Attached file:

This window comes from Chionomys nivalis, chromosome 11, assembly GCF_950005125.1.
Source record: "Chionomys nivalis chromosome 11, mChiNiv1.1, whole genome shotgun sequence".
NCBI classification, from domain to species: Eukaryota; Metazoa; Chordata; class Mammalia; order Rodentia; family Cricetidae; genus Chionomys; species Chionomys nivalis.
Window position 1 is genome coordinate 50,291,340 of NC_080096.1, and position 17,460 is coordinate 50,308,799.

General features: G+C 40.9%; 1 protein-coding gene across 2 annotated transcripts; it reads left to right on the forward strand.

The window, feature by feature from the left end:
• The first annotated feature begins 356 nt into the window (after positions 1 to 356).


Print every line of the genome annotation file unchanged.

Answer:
This window comes from Chionomys nivalis, chromosome 11, assembly GCF_950005125.1.
Source record: "Chionomys nivalis chromosome 11, mChiNiv1.1, whole genome shotgun sequence".
NCBI classification, from domain to species: Eukaryota; Metazoa; Chordata; class Mammalia; order Rodentia; family Cricetidae; genus Chionomys; species Chionomys nivalis.
Window position 1 is genome coordinate 50,291,340 of NC_080096.1, and position 17,460 is coordinate 50,308,799.

General features: G+C 40.9%; 1 protein-coding gene across 2 annotated transcripts; it reads left to right on the forward strand.

The window, feature by feature from the left end:
• The first annotated feature begins 356 nt into the window (after positions 1 to 356).